They cruise along silent streets, glimpsing suburban life through open curtains. A cocktail party at one house, the kids glued to the television at another. A woman sitting behind a baby grand piano in the picture window across the way.

And then there are the empty houses, the ones cloaked in inky blackness. The car slows to a creep. They peer into the shadows. They strain to see around the shrubbery.

No one in sight. They move on.

Phyllis and Leigh Conrad patrol the streets of the Brookhaven/Forest Villa area of McLean one night a month. They are part of a neighborhood watch group organized about two years ago in reaction to an escalating crime rate in the community.

Neighbors take turns patroling the streets that wind among the 200 houses in the community. The cars are equipped with citizens-band radios monitored from yet another neighbor's house that serves as a command post.

Last Saturday night, all the Conrads caught on their patrol was a lot of static on the CB from other neighborhood patrols.

"We've never really seen anything (criminal)," said Phyllis Conrad. "A burglar would have to be pitifully bad for us to catch him," she admitted, but she added, "The idea is for us to be seen rather than for us to see anything."

"I don't know how much good the patrols really do," she said, but she believes they may deter crime indirectly. Word spread through the community schools that the neighborhood was under citizen surveillance, and since then there has been less juvenile mischief in the area, she said.

"Of course, we notice the Neighborhood Watch signs at the entrance to the area have been defaced," said Leigh Conrad, pointing out a once-blue sign now spattered with gray spray paint. "Someone doesn't like us."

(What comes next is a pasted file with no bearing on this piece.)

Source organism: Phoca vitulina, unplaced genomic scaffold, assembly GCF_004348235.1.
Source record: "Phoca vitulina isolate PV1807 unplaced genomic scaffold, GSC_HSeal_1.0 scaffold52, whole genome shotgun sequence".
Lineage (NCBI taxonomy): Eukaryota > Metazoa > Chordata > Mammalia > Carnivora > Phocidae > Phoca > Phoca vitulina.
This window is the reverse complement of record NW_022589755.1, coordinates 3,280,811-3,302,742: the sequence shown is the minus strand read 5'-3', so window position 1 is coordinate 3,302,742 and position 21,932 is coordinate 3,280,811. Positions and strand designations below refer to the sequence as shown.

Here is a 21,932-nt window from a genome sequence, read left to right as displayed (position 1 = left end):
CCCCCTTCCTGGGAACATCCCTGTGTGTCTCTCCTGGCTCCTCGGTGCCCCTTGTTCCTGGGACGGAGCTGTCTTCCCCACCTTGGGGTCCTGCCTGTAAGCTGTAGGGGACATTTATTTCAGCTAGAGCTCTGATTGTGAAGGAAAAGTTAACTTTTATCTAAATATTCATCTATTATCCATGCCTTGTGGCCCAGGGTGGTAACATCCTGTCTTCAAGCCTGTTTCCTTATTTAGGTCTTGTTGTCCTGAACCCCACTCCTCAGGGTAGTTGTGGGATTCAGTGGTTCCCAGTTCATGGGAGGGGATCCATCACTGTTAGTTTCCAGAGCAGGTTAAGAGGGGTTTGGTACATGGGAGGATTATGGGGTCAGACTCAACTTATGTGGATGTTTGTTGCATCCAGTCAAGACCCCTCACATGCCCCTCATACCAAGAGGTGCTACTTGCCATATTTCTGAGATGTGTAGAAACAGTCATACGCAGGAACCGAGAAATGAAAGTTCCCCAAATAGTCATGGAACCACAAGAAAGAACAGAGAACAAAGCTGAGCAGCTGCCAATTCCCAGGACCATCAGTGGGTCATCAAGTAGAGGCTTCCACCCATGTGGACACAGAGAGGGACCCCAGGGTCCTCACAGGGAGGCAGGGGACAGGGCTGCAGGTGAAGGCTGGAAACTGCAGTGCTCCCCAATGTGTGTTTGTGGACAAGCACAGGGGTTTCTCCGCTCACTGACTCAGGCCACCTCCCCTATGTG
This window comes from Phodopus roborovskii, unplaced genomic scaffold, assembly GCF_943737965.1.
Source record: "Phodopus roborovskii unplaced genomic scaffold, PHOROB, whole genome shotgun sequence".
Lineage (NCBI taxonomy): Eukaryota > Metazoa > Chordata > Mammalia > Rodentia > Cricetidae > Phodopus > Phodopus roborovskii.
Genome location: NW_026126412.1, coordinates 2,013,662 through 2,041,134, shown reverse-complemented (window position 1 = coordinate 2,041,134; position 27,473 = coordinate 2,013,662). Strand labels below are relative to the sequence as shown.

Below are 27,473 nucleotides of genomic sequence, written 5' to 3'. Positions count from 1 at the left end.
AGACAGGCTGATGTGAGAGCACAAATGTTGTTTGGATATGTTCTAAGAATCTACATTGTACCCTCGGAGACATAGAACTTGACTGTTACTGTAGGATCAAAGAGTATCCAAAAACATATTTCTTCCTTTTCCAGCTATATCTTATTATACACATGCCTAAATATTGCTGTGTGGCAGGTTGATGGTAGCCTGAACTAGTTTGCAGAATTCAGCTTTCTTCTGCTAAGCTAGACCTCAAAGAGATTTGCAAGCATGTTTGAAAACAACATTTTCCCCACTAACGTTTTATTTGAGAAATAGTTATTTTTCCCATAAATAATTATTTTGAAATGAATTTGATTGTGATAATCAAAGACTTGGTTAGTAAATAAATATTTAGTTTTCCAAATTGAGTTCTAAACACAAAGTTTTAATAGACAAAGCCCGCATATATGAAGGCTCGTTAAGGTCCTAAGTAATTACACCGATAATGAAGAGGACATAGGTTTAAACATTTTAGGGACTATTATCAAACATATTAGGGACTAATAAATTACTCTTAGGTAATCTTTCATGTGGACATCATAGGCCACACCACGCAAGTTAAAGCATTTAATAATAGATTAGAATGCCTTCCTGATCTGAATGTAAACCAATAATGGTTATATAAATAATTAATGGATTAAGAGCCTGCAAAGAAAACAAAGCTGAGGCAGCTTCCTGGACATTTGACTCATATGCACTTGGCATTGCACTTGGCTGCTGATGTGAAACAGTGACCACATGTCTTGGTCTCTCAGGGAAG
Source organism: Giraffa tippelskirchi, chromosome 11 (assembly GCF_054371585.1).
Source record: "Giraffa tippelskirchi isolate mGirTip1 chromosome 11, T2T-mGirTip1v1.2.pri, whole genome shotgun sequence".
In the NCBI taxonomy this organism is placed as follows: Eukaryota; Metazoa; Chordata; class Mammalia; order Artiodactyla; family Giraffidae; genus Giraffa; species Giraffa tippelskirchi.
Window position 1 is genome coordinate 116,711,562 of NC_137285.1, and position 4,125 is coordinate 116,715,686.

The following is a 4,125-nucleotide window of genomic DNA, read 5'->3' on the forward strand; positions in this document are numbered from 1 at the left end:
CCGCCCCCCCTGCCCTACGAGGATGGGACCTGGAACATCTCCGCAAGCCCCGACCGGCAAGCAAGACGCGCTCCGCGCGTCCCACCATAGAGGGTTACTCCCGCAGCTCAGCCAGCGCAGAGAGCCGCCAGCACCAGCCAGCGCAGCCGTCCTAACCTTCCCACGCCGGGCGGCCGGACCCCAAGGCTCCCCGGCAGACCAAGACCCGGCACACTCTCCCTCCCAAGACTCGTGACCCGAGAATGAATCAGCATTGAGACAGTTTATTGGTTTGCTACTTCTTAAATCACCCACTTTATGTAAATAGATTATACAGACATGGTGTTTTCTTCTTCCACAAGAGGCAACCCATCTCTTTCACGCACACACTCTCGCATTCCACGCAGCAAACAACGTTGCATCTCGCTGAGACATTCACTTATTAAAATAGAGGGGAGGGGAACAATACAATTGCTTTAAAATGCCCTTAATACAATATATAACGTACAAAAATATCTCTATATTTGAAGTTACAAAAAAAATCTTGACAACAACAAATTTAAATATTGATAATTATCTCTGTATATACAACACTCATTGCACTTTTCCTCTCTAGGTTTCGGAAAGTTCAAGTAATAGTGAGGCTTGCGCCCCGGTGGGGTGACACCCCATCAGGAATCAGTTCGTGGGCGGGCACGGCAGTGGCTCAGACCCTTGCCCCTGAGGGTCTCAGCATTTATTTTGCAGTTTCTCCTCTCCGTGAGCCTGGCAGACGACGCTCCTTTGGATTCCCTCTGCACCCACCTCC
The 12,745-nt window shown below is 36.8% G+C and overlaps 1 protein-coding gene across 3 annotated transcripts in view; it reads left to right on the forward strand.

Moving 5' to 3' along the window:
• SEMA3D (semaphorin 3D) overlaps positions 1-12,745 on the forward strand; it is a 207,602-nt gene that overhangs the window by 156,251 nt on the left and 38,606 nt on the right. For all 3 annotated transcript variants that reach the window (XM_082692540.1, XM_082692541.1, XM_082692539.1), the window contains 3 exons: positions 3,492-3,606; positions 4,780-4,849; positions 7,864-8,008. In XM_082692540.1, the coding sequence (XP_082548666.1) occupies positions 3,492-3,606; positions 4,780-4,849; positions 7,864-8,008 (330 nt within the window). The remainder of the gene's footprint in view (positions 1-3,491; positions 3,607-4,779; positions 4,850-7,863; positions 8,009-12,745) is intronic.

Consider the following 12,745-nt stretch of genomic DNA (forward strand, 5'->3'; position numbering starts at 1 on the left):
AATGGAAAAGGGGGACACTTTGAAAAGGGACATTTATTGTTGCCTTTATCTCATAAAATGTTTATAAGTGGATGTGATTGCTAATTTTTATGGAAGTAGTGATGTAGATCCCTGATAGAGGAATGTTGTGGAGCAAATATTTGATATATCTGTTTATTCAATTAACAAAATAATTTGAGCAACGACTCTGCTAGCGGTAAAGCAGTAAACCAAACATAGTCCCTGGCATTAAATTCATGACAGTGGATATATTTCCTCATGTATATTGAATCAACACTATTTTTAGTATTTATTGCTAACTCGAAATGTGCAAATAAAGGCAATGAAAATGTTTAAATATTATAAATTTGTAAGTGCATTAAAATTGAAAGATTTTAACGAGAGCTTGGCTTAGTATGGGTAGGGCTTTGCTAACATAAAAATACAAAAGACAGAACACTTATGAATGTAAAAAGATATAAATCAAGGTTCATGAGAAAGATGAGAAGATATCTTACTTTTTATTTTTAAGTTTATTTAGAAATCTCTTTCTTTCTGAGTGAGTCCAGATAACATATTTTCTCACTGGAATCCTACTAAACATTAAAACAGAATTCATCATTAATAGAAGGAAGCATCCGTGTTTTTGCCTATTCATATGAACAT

Earlier in the evening, Conrad Marshall and Elizabeth Thomas rumbled over gravel country roads on another neighborhood-watch patrol, this one in the Potomac Ridge Road area near Great Falls. Their patrol, barely a year old, is less formal than McLean's.

The owners of the 23 homes in the spacious, wooded subdivision drive over the backroads sporadically. Sometimes they use yellow, squad-car-type dome lights and shine flashlights into the thick undergrowth.

"We're not vigilantes or anything like that," said Marshall.

In the summer months the resident patrols often surprise teen-agers parked on the isolated roads, he said. On wintry nights, they scare up little more than a raccoon or two.

But they take their patrol seriously, saying the effort has stopped much of the vandalism and other crime that plagued the affluent, secluded neighborhood last winter.

Three houses had been burglarized within weeks of each other. Someone set fire to a row of 14 neighborhood mailboxes. Peeping Toms had been seen by several neighborhood women. Young hoodlums were chopping down trees and fences, creating drag strips for four-wheel-drive jeeps and trucks.

"We were fed up with all these intrusions," said Marshall.

But the Potomac Ridge Road group also has discovered a side benefit to its program.

"It's helped us get to know our neighbors," said Thomas. "It made people more friendly and neighborly. It's some return to the old days."